By Jim Schutze
By Rachel Watts
By Lauren Drewes Daniels
By Anna Merlan
By Lee Escobedo
"It's probably just a variant of delusions of parasitosis," says Dr. Dan Eisen, a University of California at Davis dermatologist. "It's fairly common. Most dermatologists have seen people who complain that they have bugs crawling under their skin. This sounds like the same thing, except they're not complaining of bugs, they're complaining of fibers."
Doctors such as Eisen also say it's unlikely that the varied symptoms associated with Morgellons--from lesions to joint pain to loss of vision--could all be caused by the same disease. What's more likely is that as word of Morgellons spreads through the Internet and television news coverage, more people become convinced they have it. If this is the case, then Morgellons is one in a long line of weird diseases that have swept through populations, only to disappear without a trace once public concern subsides.
Until recently, public health officials more or less ignored Morgellons. Now, after more than a year of fielding complaints and inquiries from around the country, the Centers for Disease Control is forming a task force to investigate. What they will find is anybody's guess. Perhaps Morgellons is an imaginary disease. Or perhaps, as some doctors have suggested, it is the scariest thing ever to hit America.
An infectious disease specialist diagnoses him with a rare form of scabies and prescribes an anti-fungal cream. The boy's mother, Mary Leitao, is assured the rash will clear up.
One night while spreading the cream on her son's arms, Leitao notices something coming out of his skin. It looks like balls of fuzz or maybe dead bugs. Even under magnification, she can't tell exactly what she's looking at. Maybe it's scabies excrement, she thinks.
As her son's health deteriorates, Leitao becomes frustrated with her dermatologist, who doesn't know what's wrong with the boy. So Leitao turns to the Internet. On a scabies message board she details her son's condition. "If your son has fibers coming out of his skin, you're in really deep weeds and we're sorry," comes the response. The good news is she isn't alone. There are others who have the same thing, all over the country.
One day while researching an obscure 17th-century medical text, Leitao comes across a disease called Morgellons, defined by "strange hairs" that break out on the backs of children, causing coughing and convulsions. To Leitao this sounds similar to her son's condition. From then on, in conversations and on her Web site, her son's condition is called Morgellons.
Word spreads. Other Web sites and message boards warn of Morgellons, and the theories take off. Perhaps it is caused by chemical spills or bio-terror or even alien abductions. On a radio program called Coast to Coast--popular among people who believe in UFOs and ghosts--a New Mexico doctor reports that a former CIA agent told him the disease was caused by the French. A botched government experiment, he says, contaminated the water. All Evian drinkers are at risk. "I'm of the firm belief that this is the beginning of a worldwide epidemic," the doctor later declares.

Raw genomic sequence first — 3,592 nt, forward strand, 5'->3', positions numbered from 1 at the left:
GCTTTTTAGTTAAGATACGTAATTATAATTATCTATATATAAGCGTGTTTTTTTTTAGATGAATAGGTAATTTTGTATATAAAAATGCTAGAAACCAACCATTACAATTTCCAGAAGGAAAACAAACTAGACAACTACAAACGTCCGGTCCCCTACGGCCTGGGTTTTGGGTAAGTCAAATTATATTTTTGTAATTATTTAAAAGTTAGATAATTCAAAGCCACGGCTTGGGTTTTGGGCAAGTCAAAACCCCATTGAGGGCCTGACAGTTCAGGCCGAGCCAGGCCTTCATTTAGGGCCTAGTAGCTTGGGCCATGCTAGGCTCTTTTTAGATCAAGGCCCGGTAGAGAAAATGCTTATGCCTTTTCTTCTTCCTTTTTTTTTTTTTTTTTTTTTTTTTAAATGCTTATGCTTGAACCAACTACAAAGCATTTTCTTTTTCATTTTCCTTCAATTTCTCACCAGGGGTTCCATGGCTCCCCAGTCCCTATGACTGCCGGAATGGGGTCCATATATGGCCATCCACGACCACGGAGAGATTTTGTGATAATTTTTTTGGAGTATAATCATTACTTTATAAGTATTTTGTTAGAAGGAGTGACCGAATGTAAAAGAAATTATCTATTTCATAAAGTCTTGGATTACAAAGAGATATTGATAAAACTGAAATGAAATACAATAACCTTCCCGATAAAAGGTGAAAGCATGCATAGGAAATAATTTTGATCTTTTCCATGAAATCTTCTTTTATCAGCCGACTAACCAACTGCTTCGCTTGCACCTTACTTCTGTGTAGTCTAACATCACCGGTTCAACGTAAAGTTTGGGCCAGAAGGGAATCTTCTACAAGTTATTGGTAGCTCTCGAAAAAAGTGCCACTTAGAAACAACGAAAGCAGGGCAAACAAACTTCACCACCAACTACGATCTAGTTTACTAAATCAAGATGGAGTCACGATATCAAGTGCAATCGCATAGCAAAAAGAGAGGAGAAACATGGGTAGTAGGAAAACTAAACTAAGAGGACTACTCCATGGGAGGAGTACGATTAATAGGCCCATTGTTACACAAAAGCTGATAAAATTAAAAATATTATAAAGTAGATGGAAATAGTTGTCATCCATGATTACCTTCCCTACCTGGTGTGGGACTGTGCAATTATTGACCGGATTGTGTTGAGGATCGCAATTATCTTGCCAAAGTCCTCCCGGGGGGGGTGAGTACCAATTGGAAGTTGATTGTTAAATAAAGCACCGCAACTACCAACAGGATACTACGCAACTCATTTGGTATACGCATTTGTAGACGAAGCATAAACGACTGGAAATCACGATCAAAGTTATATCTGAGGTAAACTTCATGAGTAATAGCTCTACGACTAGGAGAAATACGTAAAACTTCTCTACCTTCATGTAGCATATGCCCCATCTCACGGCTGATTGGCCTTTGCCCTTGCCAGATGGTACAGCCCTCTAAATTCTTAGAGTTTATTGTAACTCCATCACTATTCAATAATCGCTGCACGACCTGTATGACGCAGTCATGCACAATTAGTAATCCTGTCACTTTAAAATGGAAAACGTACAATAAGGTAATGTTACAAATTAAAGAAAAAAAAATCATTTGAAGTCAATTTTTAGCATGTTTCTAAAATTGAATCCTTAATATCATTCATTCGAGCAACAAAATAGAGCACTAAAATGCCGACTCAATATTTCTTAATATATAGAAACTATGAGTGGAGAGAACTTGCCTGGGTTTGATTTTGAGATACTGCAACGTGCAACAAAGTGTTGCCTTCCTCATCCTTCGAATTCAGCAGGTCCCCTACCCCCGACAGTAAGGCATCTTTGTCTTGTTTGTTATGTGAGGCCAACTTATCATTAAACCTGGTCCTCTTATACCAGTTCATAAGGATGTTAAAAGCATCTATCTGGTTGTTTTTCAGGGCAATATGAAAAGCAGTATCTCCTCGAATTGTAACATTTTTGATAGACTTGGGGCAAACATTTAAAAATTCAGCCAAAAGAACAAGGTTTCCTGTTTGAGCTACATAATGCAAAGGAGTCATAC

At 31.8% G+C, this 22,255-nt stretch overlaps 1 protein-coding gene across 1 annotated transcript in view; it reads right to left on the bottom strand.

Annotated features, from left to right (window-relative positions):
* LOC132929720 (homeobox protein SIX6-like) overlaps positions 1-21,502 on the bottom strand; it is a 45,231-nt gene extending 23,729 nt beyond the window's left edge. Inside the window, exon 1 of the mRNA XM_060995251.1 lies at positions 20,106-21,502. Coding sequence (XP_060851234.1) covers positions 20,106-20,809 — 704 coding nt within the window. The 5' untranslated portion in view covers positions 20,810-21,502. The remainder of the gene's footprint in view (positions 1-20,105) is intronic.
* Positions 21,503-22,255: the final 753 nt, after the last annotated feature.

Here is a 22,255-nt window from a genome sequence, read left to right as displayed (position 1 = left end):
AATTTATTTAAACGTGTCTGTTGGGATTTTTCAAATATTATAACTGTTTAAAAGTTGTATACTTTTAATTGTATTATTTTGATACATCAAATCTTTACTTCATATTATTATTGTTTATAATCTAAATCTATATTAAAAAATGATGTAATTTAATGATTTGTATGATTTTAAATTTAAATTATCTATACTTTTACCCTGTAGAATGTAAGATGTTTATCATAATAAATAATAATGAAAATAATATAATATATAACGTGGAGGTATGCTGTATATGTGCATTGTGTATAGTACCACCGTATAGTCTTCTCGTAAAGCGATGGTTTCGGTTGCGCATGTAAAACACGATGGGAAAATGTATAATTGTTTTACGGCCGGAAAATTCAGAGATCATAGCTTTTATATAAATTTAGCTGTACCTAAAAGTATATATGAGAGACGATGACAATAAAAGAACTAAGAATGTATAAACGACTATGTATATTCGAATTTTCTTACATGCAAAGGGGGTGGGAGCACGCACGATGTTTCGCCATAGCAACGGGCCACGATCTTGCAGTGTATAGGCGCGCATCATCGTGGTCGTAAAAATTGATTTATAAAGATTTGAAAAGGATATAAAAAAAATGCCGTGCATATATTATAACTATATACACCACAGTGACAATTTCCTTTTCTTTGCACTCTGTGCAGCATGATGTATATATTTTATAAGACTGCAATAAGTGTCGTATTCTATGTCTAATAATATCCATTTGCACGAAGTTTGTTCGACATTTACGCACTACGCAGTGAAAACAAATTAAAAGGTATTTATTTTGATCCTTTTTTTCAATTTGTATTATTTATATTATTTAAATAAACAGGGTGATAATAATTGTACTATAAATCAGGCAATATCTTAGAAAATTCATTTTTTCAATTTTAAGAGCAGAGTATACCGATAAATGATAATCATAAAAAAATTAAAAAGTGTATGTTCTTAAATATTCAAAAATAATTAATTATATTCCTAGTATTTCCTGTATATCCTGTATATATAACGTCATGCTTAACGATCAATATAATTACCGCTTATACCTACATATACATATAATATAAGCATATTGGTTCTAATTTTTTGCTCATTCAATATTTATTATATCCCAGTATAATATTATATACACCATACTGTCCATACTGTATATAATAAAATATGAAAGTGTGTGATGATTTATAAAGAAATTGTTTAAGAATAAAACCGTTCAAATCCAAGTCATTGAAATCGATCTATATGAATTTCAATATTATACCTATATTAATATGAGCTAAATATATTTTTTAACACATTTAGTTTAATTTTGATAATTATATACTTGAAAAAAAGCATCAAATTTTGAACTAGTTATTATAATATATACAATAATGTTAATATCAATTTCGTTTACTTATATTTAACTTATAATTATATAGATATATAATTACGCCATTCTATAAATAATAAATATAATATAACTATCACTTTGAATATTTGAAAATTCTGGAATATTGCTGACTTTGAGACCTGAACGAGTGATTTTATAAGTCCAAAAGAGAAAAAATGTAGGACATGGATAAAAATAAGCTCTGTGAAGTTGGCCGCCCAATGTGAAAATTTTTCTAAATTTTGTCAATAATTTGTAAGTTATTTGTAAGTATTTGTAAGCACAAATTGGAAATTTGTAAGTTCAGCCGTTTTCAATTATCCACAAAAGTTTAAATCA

The mainstream media take notice. Television stations in Idaho, Alabama and California do stories on Morgellons. A station in San Francisco interviews Billy Koch, a former closer for the Oakland A's who says he has the disease. Doctors start calling. First from Houston, then from Georgia and then from San Francisco. All of them believe the disease is real.
In 2004, Leitao forms the nonprofit Morgellons Research Foundation. Two members of its medical advisory board, Dr. Raphael Stricker and Ginger Savely, have been at the forefront of the "Lyme wars," an ongoing battle over a chronic strain of Lyme, which some doctors say does not exist, and how to treat it. Both have been instrumental in convincing lawmakers that chronic Lyme is a growing threat and that more money should be spent to better understand it.
Despite their best efforts, the Morgellons Research Foundation is unable to drum up the same kind of support. Senator Dianne Feinstein of California writes a letter in their behalf, asking the CDC "what, if any, actions" it has taken regarding the disease. Senator John Cornyn of Texas asks the same of his state health department. In response, Leitao gets encouraging phone calls and letters from public health officials, but they ultimately go nowhere.
Then, in 2005, the Morgellons movement gets a boost. An assistant professor of pharmacology at Oklahoma State University named Randy Wymore, who has built much of his career on studying obscure diseases, wants to research Morgellons. The fact that a professor at a medical school would even consider studying the disease is great news for Leitao. It's exactly what an organization in need of credibility has been waiting for.
At the request of the MRF, patients and doctors begin sending Wymore samples of fibers they have extracted from their skin. The fibers all look very similar, but Wymore is skeptical. So he begins to gather his own samples, from Wal-Mart and carpet stores, from horses, dogs and cats, even from a llama at his daughter's elementary school. Over time he becomes more and more convinced that the fibers people are sending him are unlike anything seen before.